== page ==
- Luke Awtry
- Duncan Persons' apartment at 194 St. Paul Street in Burlington
It may not be evident to the public that the occupants of 194 St. Paul Street in Burlington are Champlain College students. After all, passersby can't witness the occasional slime-making contests in the common areas. From outside, the six-story building primarily presents a handsome contemporary design with large windows and brick-and-metal siding. At night, a programmable linear LED system on the exterior accentuates different parts of the building with light — sometimes colored, sometimes not.
The interior boasts urban-loft décor: exposed metal beams, natural wood and sleek furnishings in charcoal and cherry. Murals made from black-and-white historical photos of Burlington cover the walls, and a glass case displays artifacts unearthed during construction: dusty medicine bottles, a skinny old baseball bat. Wood from trees that were felled for the project has become a lobby bench, and wooden pallets from the construction were made into a wall accent.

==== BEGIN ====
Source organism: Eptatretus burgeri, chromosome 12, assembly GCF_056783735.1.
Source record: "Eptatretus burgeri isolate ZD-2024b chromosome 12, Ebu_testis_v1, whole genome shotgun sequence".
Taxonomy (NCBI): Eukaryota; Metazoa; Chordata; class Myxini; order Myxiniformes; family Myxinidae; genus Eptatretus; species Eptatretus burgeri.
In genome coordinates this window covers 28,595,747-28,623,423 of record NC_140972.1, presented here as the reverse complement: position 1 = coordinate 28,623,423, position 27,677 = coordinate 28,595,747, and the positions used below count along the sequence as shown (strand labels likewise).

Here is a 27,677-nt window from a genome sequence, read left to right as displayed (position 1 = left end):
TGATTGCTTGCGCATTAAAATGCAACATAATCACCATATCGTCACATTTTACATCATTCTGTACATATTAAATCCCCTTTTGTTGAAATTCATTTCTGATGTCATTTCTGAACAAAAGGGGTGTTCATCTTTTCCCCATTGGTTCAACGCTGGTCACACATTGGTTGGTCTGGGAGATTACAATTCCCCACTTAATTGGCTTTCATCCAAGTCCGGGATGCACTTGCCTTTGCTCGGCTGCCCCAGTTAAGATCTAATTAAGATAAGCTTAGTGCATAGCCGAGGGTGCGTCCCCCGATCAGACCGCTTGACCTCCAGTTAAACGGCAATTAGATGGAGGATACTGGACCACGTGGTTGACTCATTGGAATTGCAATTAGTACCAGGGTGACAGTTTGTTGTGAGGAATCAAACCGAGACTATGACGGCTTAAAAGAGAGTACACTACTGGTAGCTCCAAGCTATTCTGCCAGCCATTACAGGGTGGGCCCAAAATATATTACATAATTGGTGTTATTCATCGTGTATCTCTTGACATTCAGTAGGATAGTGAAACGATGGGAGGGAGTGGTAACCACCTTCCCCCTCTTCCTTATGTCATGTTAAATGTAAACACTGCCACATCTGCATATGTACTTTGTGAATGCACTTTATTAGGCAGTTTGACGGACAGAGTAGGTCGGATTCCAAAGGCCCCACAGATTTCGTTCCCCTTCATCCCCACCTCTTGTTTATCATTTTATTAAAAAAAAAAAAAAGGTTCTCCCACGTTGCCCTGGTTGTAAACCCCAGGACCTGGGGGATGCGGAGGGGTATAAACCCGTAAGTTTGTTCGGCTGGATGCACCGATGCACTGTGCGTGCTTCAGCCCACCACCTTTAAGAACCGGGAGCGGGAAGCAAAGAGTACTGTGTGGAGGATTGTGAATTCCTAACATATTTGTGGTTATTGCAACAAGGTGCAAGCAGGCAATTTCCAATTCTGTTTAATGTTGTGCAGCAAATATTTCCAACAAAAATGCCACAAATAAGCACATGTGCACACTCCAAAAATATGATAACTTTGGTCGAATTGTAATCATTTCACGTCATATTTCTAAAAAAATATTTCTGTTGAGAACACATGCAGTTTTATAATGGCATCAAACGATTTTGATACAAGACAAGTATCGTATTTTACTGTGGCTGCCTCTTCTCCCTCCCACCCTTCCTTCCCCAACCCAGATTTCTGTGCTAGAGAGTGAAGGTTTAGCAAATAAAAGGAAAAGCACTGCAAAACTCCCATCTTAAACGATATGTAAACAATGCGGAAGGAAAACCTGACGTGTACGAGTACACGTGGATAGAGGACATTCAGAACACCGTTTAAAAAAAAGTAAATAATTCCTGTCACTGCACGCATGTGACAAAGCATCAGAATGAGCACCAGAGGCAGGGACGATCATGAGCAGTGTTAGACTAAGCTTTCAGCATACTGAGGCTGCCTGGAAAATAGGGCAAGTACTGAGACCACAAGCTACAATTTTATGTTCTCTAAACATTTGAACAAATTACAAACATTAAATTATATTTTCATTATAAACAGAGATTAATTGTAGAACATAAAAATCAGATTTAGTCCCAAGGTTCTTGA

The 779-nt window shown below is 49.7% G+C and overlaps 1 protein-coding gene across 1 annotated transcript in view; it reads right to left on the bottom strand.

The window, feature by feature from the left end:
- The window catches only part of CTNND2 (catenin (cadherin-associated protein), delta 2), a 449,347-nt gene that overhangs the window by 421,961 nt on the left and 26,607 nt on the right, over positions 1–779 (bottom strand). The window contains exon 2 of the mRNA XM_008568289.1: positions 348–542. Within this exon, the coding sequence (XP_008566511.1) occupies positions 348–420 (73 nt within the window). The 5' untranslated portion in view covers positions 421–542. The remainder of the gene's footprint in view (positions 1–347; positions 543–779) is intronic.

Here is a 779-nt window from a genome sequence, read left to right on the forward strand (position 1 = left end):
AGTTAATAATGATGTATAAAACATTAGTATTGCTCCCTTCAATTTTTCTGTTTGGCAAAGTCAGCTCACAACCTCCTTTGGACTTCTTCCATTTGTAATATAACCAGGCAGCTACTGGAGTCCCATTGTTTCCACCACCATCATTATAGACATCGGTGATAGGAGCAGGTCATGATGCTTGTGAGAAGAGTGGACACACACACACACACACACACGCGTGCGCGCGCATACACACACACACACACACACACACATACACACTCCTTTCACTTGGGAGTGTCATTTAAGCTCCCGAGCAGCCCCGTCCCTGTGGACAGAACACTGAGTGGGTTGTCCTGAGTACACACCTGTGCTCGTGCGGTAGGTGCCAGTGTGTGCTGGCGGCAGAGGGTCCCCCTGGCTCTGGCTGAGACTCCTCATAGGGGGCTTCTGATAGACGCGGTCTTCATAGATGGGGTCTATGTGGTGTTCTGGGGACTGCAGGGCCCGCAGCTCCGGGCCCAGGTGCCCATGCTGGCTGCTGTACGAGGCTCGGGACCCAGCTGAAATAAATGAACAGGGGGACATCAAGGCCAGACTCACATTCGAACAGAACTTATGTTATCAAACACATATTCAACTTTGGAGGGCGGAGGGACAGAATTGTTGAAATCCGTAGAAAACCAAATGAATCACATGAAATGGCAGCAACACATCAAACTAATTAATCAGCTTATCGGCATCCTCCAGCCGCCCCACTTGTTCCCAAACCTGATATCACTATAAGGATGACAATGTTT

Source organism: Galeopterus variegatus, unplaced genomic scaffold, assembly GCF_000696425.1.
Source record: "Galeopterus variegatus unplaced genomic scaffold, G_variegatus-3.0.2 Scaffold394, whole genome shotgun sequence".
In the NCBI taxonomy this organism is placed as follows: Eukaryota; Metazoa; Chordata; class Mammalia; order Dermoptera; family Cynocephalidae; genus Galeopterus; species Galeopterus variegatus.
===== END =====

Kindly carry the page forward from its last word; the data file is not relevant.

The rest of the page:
The building in no way resembles the tatty off-campus student apartments scattered around the Queen City. The mix of textures, the rich sense of history and the modern design elements add up to a space that would appeal to empty nesters ditching the 'burbs for downtown.
But the kids are in this crib. Since the Champlain building — named for its address — opened last August, it's been at nearly 100 percent occupancy, with about 315 students living in studios or one-, two-, three- or four-bedroom apartments. Monthly rent ranges from $990 to $1,382 per student.
"It's the best way to wrap my Champlain College experience in a bow," said senior Duncan Persons, a 21-year-old communications major from Queensbury, N.Y.